After both his Wall Street sequel and Hugo Chavez documentary flopped, critics seemed to be growing weary of director Oliver Stone’s championing of the political left. With his new film Savages, out Friday, Stone seems to answer by trying on an old hat that worked for his more visually-charged films U Turn and Natural Born Killers.
And now, Savages, based on Don Winslow’s novel, has been called misdirected, temporally uneven and lurid. The characters are little more than base archetypes. Not to speak of the story. The story is utterly impossible.
And still, there’s complaints about the politics. Stone’s voice hasn’t added anything new to the vitriol over the Mexican-US drug war.
A guy just can’t win.
Though he’s clearly made another post-modern flick Stone’s response is playful, and not entirely compliant. In fact, he seems to anticipate his critics with one-line from Salma Hayek. After an argument, Hayek hangs up the phone, and in a wide shot, alone in her kitschy bedroom, she sighs, “I’m getting old.” The chicana warlord speaks from under a black wig, but it’s really Stone there, turning tarot cards and switching off a black and white tele-novella.
Stone goes further in a recent interview. “The thinking on it is perverted. Do we ever learn anything from history?” The director is drawing a comparison between Prohibition-era legislation and that controlling marijuana today, but he’s also speaking to his audience who is neither interested in what he has to say, nor how he says it.
But rather than be a stubborn, geriatric auteur Stone gives the audience what they want but with a self-awareness and an elbow jab. It’s a contrasty romp, that completely embraces the full pastiche of cracking one-liners, goofy dichotomies and a cast of characters who are the victims of their own brutality and stupidity. It seems especially aimed at a crowd of young adults without being patronizing, and a reserved degree of self-depreciation. Stone’s humor is avuncular, never geriatric.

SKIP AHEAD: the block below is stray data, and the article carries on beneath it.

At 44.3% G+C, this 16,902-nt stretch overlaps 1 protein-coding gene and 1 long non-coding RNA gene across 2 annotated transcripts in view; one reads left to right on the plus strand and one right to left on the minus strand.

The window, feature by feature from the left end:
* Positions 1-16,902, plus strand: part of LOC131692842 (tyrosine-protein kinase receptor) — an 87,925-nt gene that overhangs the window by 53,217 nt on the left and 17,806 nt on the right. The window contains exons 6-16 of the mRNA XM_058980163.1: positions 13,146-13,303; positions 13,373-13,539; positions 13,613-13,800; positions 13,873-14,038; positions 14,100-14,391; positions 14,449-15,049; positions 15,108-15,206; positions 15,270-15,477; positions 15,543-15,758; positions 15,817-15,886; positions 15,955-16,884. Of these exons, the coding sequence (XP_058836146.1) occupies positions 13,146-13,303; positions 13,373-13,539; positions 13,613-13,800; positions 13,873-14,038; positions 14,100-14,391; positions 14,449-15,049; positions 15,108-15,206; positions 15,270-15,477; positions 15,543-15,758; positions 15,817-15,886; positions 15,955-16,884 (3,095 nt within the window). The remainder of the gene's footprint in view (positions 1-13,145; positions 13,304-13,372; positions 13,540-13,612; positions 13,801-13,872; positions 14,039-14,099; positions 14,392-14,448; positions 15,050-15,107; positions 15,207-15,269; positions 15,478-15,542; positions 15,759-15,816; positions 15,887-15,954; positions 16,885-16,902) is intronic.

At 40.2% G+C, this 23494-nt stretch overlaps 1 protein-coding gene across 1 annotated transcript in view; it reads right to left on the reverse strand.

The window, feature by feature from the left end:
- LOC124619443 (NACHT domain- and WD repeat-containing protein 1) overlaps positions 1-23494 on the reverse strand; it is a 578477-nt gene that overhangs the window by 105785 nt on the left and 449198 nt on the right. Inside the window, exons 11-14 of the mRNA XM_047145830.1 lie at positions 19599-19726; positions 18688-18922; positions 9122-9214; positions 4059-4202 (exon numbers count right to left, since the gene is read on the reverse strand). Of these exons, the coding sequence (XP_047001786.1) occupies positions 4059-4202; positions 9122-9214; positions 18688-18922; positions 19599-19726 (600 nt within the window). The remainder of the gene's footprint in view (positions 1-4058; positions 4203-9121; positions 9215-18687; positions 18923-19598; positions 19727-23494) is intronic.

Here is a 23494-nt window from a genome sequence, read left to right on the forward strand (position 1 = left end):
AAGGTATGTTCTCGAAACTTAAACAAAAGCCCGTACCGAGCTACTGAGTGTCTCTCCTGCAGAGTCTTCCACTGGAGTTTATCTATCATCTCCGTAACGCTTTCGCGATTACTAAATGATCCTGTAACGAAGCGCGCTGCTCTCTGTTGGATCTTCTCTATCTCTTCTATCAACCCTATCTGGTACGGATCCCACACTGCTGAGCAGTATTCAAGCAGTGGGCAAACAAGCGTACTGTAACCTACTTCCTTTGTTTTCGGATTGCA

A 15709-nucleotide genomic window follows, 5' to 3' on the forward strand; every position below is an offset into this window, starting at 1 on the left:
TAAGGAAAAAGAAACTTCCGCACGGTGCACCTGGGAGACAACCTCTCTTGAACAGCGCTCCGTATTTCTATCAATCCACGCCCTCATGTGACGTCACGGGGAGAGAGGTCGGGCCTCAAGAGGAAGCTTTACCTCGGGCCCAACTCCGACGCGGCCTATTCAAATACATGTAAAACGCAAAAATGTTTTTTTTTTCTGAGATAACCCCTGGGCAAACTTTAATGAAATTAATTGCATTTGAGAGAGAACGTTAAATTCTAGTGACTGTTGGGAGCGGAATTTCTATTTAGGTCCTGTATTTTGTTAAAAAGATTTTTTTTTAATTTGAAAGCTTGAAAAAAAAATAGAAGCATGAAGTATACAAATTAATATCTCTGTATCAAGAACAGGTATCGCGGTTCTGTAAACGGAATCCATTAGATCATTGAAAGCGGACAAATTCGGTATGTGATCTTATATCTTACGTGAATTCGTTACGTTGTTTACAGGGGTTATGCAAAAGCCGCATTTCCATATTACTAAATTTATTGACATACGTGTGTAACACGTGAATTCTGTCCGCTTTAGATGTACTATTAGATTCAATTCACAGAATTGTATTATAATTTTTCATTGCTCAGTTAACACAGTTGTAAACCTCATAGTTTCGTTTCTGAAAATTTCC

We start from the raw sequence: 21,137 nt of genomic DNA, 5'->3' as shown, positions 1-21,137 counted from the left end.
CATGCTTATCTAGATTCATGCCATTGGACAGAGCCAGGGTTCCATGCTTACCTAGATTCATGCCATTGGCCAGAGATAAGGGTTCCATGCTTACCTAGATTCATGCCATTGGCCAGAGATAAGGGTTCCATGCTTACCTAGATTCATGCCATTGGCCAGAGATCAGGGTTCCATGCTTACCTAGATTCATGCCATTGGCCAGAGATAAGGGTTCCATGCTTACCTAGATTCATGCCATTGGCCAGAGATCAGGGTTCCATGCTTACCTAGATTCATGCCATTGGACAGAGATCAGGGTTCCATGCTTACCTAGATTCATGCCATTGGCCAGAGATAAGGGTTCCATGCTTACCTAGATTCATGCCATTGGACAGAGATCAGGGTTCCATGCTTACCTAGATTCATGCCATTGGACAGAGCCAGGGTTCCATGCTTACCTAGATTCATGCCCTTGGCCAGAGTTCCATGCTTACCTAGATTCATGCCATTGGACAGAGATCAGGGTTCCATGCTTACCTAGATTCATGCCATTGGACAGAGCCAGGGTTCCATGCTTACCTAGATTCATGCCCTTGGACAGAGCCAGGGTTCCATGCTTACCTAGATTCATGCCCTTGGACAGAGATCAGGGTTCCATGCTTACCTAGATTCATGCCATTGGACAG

This dichotomy plays out no better than in the performances. Trained on television, Taylor Kitsch, Blake Lively and Aaron Johnson are three expressions of a generation of self-entitled kids with white-savior complexes played in a stoic, deadpan guised as realism. These kids are contrasted by the hyper-charged, and absurdist but controlled performances of John Travolta, who seems on the edge of insanity and Benecio Del Torro, whose brutality and stupidity mirrors that of Robert DeNiro as Louis Gara in Jackie Brown. Emile Hirsch, in a brief but tremendously funny bit plays Spin, a radical investment banker in bright O’neil swimming trunks. Salma Hayek gives her best in a dinner scene where “O”, played by Blake Lively, talks about living an insulated and whimsical life. In response to this sentiment, Hayek, whose favor “O” is trying to win over, seems to internalize the laughter the audience can’t contain. Again, it’s as if Stone is
speaking for himself. “You kids don’t know what you want.”
Ultimately, it is Stone’s ability to not take himself nor the opinion of his critics too seriously, that he succeeds in bringing something special to an often formulaic, sometimes flat summer blockbuster. If shakey, Stone is still on the mark and I’d love to see him return to this vein again soon.
Pot growers Ben and Chon face off against the Mexican drug cartel who kidnapped their shared girlfriend.